A man revealed in a viral video that the WIC-approved smaller loaf of Sara Lee bread is apparently more expensive than others.
The video was uploaded by TikTok user @mrpoppa85, who posted to his 13,000 followers. First, he unveils a 16-ounce Sara Lee Bread for $3.34 on the top of the shelf. Then, the camera shifts to another loaf of bread. This loaf is a dollar less than the other one.
The reason, he says? “Sara Lee charges more for the smaller wheat bread size just because it is WIC approved.”
Yes, 16-ounce whole wheat Sara Lee bread is WIC-approved, according to the program guidelines.
“If you ain’t paying for it I know you don’t give a damn,” he says about WIC, which is the federal Special Supplemental Nutrition Program for Women, Infants, and Children. As the WIC landing page on the U.S. Department of Agriculture website notes: WIC “serves to safeguard the health of low-income pregnant, postpartum, and breastfeeding women, infants, and children up to age 5 who are at nutritional risk by providing nutritious foods to supplement diets, information on healthy eating including breastfeeding promotion and support, and referrals to health care.”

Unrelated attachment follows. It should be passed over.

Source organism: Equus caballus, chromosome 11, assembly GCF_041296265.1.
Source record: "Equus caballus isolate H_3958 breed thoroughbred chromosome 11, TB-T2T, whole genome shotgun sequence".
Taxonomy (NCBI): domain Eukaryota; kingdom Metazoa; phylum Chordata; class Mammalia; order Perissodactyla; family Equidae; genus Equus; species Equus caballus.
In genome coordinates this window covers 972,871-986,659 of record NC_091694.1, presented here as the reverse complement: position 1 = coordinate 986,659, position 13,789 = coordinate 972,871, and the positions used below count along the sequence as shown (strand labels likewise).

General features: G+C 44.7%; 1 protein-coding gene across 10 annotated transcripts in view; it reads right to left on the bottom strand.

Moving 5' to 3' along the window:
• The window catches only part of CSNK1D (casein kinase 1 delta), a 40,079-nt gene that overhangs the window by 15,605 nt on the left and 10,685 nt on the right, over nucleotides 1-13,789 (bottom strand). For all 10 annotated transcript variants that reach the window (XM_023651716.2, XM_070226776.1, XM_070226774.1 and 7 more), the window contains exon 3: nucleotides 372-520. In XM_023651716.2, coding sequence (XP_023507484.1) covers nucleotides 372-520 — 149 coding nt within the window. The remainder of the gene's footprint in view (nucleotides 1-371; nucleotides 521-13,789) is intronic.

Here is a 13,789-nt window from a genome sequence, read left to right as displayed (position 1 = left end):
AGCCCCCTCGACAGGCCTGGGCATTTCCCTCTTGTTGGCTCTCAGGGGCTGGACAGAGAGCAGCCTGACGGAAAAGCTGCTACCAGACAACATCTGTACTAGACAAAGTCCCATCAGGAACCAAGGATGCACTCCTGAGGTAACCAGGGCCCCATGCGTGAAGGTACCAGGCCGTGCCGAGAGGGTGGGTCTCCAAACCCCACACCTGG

The Daily Dot reached out to @mrpoppa85 via TikTok comment and direct message. It’s unclear where in the U.S. he lives.
The video garnered over 102,000 views as of Friday, where viewers proposed reasons why WIC-approved bread is more expensive.
“No it’s because it’s more convenient. why do you think the 20oz sodas cost more than the 2L per oz?” one viewer proposed.
“Sara Lee doesn’t determine prices. Only the minimum price,” a second stated.
“There used to be a local grocery store chain that we are pretty sure they would shift their almost expired stuff to for the same reason,” a third suggested.
However, some noted that WIC-approved items do anecdotally tend to cost more, many commenters observed. On the other hand, others pointed out how smaller quantities of items are more expensive.
So what’s the reason why WIC-approved bread can be more expensive? According to the Center on Budget and Policy Priorities, “These price differences occur because WIC-only stores tend to price their WIC food items at or near the maximum that their state’s WIC program allows. Under WIC regulations, each state must establish a maximum reimbursement amount that it will pay WIC-approved vendors for WIC food items.”
We’ve reached out to Sara Lee.